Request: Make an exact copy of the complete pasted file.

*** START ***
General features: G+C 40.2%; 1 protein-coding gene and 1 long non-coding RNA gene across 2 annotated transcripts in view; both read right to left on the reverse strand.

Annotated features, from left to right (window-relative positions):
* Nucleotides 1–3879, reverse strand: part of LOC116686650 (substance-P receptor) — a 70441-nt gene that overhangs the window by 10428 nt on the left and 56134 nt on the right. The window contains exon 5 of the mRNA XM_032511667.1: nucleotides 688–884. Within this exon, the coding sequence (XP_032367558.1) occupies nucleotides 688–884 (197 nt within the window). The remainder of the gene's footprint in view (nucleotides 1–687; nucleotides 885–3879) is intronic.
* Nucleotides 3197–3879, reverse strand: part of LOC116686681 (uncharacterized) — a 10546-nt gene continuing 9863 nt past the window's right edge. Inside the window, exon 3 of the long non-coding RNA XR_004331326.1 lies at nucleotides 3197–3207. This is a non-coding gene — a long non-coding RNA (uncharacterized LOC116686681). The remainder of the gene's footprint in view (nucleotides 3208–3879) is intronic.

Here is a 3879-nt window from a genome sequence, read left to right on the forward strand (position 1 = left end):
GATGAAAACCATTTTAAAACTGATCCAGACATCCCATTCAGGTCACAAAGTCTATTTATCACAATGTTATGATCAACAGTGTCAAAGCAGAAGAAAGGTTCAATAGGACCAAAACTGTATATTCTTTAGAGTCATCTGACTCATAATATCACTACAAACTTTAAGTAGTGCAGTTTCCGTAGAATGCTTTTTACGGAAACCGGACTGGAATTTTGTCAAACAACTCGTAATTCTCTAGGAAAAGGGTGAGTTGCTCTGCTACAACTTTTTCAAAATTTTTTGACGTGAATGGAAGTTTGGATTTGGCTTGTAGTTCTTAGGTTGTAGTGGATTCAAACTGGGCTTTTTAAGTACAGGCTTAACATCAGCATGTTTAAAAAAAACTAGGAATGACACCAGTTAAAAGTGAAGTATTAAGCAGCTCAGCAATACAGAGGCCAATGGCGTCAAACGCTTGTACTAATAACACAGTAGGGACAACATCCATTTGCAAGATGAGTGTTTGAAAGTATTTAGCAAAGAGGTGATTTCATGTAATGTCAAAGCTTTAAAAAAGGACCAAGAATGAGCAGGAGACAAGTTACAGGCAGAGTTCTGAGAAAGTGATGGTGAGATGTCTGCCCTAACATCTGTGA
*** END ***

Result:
General features: G+C 40.2%; 1 protein-coding gene and 1 long non-coding RNA gene across 2 annotated transcripts in view; both read right to left on the reverse strand.

Annotated features, from left to right (window-relative positions):
* Nucleotides 1–3879, reverse strand: part of LOC116686650 (substance-P receptor) — a 70441-nt gene that overhangs the window by 10428 nt on the left and 56134 nt on the right. The window contains exon 5 of the mRNA XM_032511667.1: nucleotides 688–884. Within this exon, the coding sequence (XP_032367558.1) occupies nucleotides 688–884 (197 nt within the window). The remainder of the gene's footprint in view (nucleotides 1–687; nucleotides 885–3879) is intronic.
* Nucleotides 3197–3879, reverse strand: part of LOC116686681 (uncharacterized) — a 10546-nt gene continuing 9863 nt past the window's right edge. Inside the window, exon 3 of the long non-coding RNA XR_004331326.1 lies at nucleotides 3197–3207. This is a non-coding gene — a long non-coding RNA (uncharacterized LOC116686681). The remainder of the gene's footprint in view (nucleotides 3208–3879) is intronic.

Here is a 3879-nt window from a genome sequence, read left to right on the forward strand (position 1 = left end):
GATGAAAACCATTTTAAAACTGATCCAGACATCCCATTCAGGTCACAAAGTCTATTTATCACAATGTTATGATCAACAGTGTCAAAGCAGAAGAAAGGTTCAATAGGACCAAAACTGTATATTCTTTAGAGTCATCTGACTCATAATATCACTACAAACTTTAAGTAGTGCAGTTTCCGTAGAATGCTTTTTACGGAAACCGGACTGGAATTTTGTCAAACAACTCGTAATTCTCTAGGAAAAGGGTGAGTTGCTCTGCTACAACTTTTTCAAAATTTTTTGACGTGAATGGAAGTTTGGATTTGGCTTGTAGTTCTTAGGTTGTAGTGGATTCAAACTGGGCTTTTTAAGTACAGGCTTAACATCAGCATGTTTAAAAAAAACTAGGAATGACACCAGTTAAAAGTGAAGTATTAAGCAGCTCAGCAATACAGAGGCCAATGGCGTCAAACGCTTGTACTAATAACACAGTAGGGACAACATCCATTTGCAAGATGAGTGTTTGAAAGTATTTAGCAAAGAGGTGATTTCATGTAATGTCAAAGCTTTAAAAAAGGACCAAGAATGAGCAGGAGACAAGTTACAGGCAGAGTTCTGAGAAAGTGATGGTGAGATGTCTGCCCTAACATCTGTGA